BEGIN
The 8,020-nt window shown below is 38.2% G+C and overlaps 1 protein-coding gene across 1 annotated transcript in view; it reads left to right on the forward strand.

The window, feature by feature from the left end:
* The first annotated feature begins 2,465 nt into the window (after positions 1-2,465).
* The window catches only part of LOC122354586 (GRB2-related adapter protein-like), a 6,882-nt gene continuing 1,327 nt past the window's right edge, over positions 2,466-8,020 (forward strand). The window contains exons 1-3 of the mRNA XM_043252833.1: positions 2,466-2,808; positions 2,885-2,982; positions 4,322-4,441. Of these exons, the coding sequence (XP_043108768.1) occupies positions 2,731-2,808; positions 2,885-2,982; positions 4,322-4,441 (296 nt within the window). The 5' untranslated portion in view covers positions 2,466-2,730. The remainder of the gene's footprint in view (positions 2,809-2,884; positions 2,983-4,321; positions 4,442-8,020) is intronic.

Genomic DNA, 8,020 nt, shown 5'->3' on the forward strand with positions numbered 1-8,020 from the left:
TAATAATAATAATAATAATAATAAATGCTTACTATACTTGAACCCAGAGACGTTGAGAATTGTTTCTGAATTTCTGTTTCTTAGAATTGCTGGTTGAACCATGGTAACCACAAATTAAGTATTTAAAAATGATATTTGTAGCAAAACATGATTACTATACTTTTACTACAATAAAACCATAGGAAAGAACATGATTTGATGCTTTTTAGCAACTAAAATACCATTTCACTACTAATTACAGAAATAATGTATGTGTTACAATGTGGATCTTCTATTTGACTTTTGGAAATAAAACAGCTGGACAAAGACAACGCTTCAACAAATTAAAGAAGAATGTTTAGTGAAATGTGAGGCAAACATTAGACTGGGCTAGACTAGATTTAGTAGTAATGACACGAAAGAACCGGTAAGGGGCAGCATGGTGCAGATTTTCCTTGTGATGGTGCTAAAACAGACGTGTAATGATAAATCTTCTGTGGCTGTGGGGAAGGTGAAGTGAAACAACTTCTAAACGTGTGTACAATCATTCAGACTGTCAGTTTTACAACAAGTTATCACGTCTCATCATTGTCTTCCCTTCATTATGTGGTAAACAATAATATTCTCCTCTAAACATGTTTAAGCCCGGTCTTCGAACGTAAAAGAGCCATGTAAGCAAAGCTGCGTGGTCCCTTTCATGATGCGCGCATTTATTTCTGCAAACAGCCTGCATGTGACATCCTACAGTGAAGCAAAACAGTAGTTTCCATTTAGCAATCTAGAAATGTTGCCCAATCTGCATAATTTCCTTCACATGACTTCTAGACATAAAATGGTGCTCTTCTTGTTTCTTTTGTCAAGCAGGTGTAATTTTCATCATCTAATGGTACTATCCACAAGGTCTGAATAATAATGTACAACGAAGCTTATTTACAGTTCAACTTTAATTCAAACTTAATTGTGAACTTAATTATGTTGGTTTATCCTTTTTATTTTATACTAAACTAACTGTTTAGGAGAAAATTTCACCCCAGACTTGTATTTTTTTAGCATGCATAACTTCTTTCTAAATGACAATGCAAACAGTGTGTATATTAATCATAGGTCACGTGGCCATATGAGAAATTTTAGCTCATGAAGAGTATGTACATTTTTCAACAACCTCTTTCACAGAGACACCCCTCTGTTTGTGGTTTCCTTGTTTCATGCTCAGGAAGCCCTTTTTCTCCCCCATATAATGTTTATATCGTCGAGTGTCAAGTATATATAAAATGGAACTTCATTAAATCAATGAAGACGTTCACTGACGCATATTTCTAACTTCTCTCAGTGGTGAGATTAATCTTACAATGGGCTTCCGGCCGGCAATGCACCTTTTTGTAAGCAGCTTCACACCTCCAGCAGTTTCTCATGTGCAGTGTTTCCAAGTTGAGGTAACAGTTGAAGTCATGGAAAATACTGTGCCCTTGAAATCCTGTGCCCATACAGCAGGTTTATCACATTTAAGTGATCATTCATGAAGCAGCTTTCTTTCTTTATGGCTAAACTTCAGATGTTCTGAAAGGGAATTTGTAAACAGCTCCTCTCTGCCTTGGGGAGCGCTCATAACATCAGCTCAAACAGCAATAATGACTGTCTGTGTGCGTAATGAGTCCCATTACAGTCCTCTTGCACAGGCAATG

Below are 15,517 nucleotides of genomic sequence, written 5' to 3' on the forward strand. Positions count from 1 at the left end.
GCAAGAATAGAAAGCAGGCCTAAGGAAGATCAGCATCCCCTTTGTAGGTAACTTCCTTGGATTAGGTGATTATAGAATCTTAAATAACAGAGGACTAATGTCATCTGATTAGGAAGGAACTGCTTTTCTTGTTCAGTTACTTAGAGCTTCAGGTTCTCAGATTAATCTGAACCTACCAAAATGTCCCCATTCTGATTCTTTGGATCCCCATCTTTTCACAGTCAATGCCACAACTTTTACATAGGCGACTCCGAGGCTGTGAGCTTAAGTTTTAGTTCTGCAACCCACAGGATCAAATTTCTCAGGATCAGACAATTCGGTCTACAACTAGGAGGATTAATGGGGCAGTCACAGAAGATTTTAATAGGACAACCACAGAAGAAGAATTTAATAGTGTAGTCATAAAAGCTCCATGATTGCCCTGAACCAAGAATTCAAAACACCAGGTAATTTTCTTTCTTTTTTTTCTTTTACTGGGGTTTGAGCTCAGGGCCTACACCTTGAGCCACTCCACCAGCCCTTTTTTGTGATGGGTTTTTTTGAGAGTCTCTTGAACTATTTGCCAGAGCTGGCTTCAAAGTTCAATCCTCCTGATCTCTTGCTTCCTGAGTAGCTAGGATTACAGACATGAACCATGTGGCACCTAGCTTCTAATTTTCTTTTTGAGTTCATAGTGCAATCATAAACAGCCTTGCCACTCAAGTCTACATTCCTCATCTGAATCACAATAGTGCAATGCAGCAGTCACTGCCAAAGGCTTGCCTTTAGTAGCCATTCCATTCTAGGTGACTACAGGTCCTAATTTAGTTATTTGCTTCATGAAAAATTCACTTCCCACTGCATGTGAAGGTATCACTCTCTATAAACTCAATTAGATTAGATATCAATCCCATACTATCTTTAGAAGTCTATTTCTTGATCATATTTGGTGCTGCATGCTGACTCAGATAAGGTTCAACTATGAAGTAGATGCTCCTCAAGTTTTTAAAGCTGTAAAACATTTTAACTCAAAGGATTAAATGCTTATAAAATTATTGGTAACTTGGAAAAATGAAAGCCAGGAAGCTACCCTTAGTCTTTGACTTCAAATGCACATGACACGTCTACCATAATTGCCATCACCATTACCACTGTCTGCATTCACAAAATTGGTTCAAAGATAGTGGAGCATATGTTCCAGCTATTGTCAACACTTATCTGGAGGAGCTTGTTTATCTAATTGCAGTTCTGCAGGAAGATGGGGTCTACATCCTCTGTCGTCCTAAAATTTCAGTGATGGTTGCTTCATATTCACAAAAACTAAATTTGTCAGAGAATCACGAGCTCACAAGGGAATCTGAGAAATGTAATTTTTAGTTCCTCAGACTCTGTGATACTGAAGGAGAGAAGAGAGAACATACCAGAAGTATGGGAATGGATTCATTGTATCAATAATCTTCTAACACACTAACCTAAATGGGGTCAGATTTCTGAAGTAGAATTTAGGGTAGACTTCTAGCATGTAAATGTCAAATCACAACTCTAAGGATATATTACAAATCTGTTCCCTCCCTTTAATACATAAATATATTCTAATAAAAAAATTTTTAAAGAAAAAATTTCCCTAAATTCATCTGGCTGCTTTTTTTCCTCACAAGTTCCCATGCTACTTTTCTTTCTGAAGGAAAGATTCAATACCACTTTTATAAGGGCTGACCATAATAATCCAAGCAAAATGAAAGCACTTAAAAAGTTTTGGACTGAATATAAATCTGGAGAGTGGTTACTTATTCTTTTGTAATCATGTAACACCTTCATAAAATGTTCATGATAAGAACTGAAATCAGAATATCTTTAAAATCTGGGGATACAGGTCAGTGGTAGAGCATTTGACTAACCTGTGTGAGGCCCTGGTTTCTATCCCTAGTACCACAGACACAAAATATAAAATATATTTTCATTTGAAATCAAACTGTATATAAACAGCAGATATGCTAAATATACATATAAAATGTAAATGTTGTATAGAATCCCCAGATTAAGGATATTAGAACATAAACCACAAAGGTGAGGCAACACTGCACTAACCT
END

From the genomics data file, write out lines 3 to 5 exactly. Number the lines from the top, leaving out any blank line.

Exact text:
* The first annotated feature begins 2,465 nt into the window (after positions 1-2,465).
* The window catches only part of LOC122354586 (GRB2-related adapter protein-like), a 6,882-nt gene continuing 1,327 nt past the window's right edge, over positions 2,466-8,020 (forward strand). The window contains exons 1-3 of the mRNA XM_043252833.1: positions 2,466-2,808; positions 2,885-2,982; positions 4,322-4,441. Of these exons, the coding sequence (XP_043108768.1) occupies positions 2,731-2,808; positions 2,885-2,982; positions 4,322-4,441 (296 nt within the window). The 5' untranslated portion in view covers positions 2,466-2,730. The remainder of the gene's footprint in view (positions 2,809-2,884; positions 2,983-4,321; positions 4,442-8,020) is intronic.

Genomic DNA, 8,020 nt, shown 5'->3' on the forward strand with positions numbered 1-8,020 from the left: